Thursday, September 4

Give us a break!

It's been a while since a Park update. Not that we haven't been busy, it's just that a few projects have taken - and continue to take - a little longer than expected.

Top of that list is the continuation of Jaws.
We opened the first 1km traverse in March and I blogged about the magnitude of that achievement in an earlier post. At the time, the effort that went into constructing that track far surpassed anything else we'd done at Kaiteriteri.
Surely, we were past the worst...

We resumed construction at the end of May and, as before, began with a relatively easy run. Slopes weren't too steep, the clay/granite blend was perfect, the rain stayed away. Not only were Karl & Sam, back to hot-seating Mouse the digger, churning out the metres, they were carving out some mega swoops and small jumps. It was like Jaws on steroids.

It couldn't last. Just as it's no longer so easy to sneak up on innocents at Martha's Vineyard, it seems it's not possible to carve out sneaky metres at Kaiteriteri without drawing the attention of the track's namesake.

He was back - and his teeth were as as sharp as ever!

We were the innocents as we rounded a gentle spur and progressed into an ever-steepening gully. The absence of mature trees ahead alerted us to the possibility that topsoil was thin. If it wasn't for the amount of birdsong we might just have heard the distant thrumming of a tuba...

Suddenly we were in it - the most solid wall of granite bedrock we have encountered to date!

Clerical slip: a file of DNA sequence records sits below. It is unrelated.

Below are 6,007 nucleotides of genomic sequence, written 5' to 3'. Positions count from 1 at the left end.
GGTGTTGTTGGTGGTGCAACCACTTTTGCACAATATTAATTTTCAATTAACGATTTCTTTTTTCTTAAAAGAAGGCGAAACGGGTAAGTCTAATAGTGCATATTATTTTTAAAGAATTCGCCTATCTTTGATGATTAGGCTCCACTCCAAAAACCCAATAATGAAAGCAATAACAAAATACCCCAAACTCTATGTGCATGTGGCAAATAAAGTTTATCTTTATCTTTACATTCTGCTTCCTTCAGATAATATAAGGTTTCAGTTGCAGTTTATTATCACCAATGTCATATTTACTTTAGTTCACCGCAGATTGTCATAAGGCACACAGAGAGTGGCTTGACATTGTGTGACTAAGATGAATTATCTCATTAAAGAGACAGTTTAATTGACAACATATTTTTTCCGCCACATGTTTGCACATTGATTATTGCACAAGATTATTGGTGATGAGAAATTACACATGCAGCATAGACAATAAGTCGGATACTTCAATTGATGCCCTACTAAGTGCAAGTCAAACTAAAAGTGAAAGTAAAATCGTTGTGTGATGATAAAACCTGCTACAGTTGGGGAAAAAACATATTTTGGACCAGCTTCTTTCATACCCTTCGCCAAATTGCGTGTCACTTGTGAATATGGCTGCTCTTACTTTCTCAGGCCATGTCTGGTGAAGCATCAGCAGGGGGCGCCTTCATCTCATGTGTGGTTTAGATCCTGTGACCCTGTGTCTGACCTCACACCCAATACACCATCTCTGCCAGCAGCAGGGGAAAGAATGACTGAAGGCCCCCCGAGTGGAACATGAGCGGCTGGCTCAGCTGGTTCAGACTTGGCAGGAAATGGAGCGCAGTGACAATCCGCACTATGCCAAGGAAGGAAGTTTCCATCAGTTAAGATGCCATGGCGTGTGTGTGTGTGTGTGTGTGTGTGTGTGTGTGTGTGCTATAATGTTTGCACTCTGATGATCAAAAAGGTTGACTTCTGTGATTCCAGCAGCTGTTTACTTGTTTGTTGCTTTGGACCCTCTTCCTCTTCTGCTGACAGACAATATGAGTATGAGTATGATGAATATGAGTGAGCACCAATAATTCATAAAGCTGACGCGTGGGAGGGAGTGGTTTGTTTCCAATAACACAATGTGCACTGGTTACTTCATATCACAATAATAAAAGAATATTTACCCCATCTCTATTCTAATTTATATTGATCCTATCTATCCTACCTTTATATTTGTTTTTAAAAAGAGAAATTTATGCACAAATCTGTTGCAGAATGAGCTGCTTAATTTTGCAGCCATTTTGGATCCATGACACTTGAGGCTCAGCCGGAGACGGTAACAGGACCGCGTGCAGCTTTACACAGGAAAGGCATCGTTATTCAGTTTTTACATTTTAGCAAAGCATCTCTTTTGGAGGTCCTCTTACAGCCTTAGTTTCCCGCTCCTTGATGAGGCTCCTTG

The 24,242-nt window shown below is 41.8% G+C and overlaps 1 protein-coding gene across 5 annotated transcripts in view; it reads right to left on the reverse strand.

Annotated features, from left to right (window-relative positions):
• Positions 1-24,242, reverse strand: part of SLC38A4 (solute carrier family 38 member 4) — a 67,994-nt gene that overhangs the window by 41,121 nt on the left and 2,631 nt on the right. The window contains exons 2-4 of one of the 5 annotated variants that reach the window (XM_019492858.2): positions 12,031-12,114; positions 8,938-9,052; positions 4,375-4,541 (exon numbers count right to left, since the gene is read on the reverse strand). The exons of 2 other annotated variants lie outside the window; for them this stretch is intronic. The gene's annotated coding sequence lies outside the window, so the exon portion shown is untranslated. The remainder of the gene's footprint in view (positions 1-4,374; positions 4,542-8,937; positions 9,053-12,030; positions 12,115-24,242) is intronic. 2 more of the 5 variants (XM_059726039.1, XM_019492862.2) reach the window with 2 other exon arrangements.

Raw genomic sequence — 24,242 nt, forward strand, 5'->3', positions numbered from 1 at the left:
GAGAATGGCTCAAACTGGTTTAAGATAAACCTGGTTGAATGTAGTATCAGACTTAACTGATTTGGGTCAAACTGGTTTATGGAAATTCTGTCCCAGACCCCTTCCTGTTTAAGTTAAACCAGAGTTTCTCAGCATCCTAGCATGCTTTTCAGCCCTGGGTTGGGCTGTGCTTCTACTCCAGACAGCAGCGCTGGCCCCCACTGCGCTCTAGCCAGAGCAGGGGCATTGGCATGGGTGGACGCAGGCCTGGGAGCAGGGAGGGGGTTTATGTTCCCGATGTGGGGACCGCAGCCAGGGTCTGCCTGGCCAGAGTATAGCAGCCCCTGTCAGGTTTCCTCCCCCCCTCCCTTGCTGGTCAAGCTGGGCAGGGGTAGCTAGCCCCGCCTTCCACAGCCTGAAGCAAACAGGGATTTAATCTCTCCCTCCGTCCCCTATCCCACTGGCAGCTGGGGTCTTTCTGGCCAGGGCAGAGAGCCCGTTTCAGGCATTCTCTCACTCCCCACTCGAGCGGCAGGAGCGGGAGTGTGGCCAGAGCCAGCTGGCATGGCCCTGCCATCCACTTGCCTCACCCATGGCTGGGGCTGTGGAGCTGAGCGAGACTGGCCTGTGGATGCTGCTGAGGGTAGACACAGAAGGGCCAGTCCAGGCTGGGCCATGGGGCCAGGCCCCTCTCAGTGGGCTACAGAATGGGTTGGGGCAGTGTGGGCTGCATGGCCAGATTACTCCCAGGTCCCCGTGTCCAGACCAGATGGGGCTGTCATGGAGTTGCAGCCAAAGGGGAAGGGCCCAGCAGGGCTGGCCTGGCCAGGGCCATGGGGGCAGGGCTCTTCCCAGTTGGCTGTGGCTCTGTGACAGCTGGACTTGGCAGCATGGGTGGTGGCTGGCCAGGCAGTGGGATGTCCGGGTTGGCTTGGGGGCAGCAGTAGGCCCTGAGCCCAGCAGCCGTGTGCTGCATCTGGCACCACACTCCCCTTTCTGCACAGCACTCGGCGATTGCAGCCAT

The most frustrating thing about the bedrock is that it's never visible on the surface. You don't know if it's going to continue for just one or two metres or extend for several.
We began by scratching away with the digger attachments until we saw the toll it was taking on the teeth.  At that point, we borrowed a rock breaker and generator.

In the trade, these are called demolition hammers. When you're a 70kg ectomorph trying to form a working relationship with a 30kg rock hammer, the only thing that's guaranteed to get demolished is yourself. After a week of hammering away at vertical rock, my back muscles spat the dummy. This was a relationship that had no future...

To the rescue came Andrew Spittal. Andrew is a foundation sponsor of the Park - someone who, in our start-up years, invested hundreds of hours and thousands of dollars helping to get the Park on the map.
Although he's now busy building trails elsewhere in the region, he generously loaned us a hydraulic breaker from his construction company.

We got an adaptor made for it to fit Mouse and we were back in business!

It's still slow going. Granite doesn't easily fracture and the deeper we go, the harder it gets.

Occasionally we get lucky and manage to extract a boulder but, usually, it's a matter of painstakingly chipping away.
(You can check out the video below to get an idea of what our days are currently consisting of...)

We know that we'll eventually emerge from this particular gully and be off swooping our way downhill again. That we're behind schedule goes without saying but, rest assured, we won't let this big fish get the better of us.